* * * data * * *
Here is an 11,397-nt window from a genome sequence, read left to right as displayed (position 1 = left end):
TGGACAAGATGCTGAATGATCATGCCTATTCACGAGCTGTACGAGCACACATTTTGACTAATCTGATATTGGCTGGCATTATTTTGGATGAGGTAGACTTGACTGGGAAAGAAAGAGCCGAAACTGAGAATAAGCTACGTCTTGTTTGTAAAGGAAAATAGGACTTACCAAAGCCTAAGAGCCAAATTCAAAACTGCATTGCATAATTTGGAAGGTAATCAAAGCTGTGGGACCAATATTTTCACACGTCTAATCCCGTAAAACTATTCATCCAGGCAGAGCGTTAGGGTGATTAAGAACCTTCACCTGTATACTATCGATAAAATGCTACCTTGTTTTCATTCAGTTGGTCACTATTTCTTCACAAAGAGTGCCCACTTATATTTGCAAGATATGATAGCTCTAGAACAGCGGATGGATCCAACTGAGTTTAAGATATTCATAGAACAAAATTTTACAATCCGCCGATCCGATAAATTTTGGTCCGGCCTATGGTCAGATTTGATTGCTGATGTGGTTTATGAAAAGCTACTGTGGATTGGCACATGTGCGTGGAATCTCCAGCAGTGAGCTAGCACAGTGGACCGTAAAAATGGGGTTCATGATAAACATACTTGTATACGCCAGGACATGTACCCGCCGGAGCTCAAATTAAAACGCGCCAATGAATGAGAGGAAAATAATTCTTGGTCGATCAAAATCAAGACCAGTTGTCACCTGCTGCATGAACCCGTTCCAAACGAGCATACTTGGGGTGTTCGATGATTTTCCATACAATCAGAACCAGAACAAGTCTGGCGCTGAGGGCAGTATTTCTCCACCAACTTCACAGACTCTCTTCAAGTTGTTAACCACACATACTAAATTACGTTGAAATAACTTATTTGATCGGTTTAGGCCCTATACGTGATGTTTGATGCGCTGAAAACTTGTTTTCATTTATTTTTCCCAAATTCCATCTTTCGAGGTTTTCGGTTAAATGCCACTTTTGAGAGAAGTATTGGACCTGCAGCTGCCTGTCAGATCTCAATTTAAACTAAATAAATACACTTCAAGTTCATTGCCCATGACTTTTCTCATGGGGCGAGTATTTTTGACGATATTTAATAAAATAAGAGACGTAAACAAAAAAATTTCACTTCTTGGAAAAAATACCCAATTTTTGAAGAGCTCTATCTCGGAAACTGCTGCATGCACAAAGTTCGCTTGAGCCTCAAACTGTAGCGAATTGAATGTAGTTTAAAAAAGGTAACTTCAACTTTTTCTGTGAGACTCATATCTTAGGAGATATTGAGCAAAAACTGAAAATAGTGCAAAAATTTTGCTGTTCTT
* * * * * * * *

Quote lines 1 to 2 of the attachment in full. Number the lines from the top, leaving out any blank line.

Here is an 11,397-nt window from a genome sequence, read left to right as displayed (position 1 = left end):
TGGACAAGATGCTGAATGATCATGCCTATTCACGAGCTGTACGAGCACACATTTTGACTAATCTGATATTGGCTGGCATTATTTTGGATGAGGTAGACTTGACTGGGAAAGAAAGAGCCGAAACTGAGAATAAGCTACGTCTTGTTTGTAAAGGAAAATAGGACTTACCAAAGCCTAAGAGCCAAATTCAAAACTGCATTGCATAATTTGGAAGGTAATCAAAGCTGTGGGACCAATATTTTCACACGTCTAATCCCGTAAAACTATTCATCCAGGCAGAGCGTTAGGGTGATTAAGAACCTTCACCTGTATACTATCGATAAAATGCTACCTTGTTTTCATTCAGTTGGTCACTATTTCTTCACAAAGAGTGCCCACTTATATTTGCAAGATATGATAGCTCTAGAACAGCGGATGGATCCAACTGAGTTTAAGATATTCATAGAACAAAATTTTACAATCCGCCGATCCGATAAATTTTGGTCCGGCCTATGGTCAGATTTGATTGCTGATGTGGTTTATGAAAAGCTACTGTGGATTGGCACATGTGCGTGGAATCTCCAGCAGTGAGCTAGCACAGTGGACCGTAAAAATGGGGTTCATGATAAACATACTTGTATACGCCAGGACATGTACCCGCCGGAGCTCAAATTAAAACGCGCCAATGAATGAGAGGAAAATAATTCTTGGTCGATCAAAATCAAGACCAGTTGTCACCTGCTGCATGAACCCGTTCCAAACGAGCATACTTGGGGTGTTCGATGATTTTCCATACAATCAGAACCAGAACAAGTCTGGCGCTGAGGGCAGTATTTCTCCACCAACTTCACAGACTCTCTTCAAGTTGTTAACCACACATACTAAATTACGTTGAAATAACTTATTTGATCGGTTTAGGCCCTATACGTGATGTTTGATGCGCTGAAAACTTGTTTTCATTTATTTTTCCCAAATTCCATCTTTCGAGGTTTTCGGTTAAATGCCACTTTTGAGAGAAGTATTGGACCTGCAGCTGCCTGTCAGATCTCAATTTAAACTAAATAAATACACTTCAAGTTCATTGCCCATGACTTTTCTCATGGGGCGAGTATTTTTGACGATATTTAATAAAATAAGAGACGTAAACAAAAAAATTTCACTTCTTGGAAAAAATACCCAATTTTTGAAGAGCTCTATCTCGGAAACTGCTGCATGCACAAAGTTCGCTTGAGCCTCAAACTGTAGCGAATTGAATGTAGTTTAAAAAAGGTAACTTCAACTTTTTCTGTGAGACTCATATCTTAGGAGATATTGAGCAAAAACTGAAAATAGTGCAAAAATTTTGCTGTTCTT